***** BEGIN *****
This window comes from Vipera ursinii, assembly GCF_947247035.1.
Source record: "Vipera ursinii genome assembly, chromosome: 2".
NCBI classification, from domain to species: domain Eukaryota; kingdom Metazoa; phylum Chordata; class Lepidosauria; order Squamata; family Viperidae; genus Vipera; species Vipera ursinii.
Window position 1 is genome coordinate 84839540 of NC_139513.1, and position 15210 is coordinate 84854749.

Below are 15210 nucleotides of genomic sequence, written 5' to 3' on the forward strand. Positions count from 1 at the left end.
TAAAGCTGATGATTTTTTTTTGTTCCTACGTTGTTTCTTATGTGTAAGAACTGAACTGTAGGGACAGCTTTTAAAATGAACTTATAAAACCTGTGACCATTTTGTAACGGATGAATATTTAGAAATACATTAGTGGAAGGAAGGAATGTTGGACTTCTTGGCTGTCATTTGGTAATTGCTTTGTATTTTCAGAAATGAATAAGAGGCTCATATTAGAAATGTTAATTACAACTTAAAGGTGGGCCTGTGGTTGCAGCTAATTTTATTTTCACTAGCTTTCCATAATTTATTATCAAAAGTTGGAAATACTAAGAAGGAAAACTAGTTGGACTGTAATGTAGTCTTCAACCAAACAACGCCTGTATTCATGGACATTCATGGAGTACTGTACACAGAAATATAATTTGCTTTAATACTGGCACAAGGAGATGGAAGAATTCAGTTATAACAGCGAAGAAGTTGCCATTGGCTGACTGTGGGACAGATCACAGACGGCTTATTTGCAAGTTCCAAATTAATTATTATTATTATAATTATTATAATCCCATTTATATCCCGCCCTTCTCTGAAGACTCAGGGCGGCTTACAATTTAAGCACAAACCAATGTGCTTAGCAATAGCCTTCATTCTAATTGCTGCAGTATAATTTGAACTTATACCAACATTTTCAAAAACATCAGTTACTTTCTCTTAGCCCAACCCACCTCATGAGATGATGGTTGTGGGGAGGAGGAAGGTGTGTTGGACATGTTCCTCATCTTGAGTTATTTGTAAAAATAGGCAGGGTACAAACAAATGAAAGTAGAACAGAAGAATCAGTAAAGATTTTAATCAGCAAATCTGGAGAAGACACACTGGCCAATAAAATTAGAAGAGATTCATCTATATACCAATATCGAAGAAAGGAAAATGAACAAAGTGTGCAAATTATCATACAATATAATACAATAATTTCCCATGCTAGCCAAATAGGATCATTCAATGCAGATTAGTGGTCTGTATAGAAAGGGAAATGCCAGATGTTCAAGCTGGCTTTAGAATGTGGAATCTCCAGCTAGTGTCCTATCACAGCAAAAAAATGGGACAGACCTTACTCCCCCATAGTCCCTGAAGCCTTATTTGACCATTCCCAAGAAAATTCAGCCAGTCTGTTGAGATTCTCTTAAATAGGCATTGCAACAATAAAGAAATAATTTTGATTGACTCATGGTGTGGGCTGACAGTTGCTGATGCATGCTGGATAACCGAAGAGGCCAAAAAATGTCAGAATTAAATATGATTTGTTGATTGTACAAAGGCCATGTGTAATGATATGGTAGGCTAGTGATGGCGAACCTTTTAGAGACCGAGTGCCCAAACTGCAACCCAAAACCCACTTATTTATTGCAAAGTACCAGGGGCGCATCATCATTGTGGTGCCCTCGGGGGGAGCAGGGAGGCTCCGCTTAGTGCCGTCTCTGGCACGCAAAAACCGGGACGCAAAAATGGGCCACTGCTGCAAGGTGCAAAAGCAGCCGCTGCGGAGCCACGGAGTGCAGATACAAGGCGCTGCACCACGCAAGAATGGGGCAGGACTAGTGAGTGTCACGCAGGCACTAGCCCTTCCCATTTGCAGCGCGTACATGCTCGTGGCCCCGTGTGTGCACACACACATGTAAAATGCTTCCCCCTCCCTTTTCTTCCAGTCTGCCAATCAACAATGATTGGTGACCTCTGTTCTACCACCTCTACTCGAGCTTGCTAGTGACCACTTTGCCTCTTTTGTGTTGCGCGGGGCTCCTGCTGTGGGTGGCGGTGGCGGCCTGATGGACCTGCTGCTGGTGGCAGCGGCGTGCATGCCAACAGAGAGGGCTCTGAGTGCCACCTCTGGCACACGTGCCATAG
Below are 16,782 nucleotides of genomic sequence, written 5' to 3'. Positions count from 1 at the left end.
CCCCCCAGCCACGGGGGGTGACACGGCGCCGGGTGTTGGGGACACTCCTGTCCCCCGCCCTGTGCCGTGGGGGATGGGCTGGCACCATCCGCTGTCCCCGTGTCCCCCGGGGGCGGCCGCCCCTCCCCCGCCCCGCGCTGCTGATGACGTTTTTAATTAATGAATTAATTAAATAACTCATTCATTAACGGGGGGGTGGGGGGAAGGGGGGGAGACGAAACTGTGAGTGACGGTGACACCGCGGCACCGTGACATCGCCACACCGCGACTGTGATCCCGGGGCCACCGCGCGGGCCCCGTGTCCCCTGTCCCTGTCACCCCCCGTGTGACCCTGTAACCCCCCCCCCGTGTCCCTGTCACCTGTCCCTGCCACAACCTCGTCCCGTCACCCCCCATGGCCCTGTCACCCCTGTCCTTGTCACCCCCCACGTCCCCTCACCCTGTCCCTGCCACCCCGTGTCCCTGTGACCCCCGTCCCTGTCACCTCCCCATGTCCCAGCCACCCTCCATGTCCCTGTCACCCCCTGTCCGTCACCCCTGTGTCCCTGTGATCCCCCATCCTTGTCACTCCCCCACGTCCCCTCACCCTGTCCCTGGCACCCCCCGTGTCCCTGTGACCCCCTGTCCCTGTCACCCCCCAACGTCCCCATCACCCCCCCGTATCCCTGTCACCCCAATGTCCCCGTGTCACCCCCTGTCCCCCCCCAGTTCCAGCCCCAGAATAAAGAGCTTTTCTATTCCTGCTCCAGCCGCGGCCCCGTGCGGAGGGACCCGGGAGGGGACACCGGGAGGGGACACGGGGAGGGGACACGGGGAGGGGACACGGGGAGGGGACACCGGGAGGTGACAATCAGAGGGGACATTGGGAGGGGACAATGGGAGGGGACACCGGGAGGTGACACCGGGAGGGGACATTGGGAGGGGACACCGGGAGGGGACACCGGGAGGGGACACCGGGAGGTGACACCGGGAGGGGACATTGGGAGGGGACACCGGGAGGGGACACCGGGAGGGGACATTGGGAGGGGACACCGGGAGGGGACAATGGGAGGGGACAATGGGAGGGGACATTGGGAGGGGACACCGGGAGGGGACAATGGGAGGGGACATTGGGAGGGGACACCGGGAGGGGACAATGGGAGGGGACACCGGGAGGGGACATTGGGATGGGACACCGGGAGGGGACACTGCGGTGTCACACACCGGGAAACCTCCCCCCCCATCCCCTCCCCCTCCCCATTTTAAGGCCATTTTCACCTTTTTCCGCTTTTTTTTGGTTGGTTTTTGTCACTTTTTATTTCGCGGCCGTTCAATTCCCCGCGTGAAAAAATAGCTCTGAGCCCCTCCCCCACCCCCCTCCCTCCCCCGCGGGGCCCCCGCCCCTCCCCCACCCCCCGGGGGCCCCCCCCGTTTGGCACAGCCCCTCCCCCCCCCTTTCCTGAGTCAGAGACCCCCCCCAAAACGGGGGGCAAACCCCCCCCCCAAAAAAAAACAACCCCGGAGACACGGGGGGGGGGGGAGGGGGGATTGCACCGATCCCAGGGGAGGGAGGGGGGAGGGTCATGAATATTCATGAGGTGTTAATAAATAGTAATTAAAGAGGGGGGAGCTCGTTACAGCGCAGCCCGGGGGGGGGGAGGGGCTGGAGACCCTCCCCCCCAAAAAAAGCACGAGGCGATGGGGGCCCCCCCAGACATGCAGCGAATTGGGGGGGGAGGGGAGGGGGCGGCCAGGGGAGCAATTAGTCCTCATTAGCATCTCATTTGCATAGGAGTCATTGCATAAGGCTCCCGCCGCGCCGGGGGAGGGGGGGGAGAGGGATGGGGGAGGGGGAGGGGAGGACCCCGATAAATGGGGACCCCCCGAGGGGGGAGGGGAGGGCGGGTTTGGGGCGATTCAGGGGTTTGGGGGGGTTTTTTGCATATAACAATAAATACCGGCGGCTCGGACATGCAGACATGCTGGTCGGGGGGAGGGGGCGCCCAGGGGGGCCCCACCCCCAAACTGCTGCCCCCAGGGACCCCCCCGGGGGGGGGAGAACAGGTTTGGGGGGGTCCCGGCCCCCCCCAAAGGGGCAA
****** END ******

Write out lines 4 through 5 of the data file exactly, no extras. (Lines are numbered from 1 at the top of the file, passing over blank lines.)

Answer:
Window position 1 is genome coordinate 84839540 of NC_139513.1, and position 15210 is coordinate 84854749.

Below are 15210 nucleotides of genomic sequence, written 5' to 3' on the forward strand. Positions count from 1 at the left end.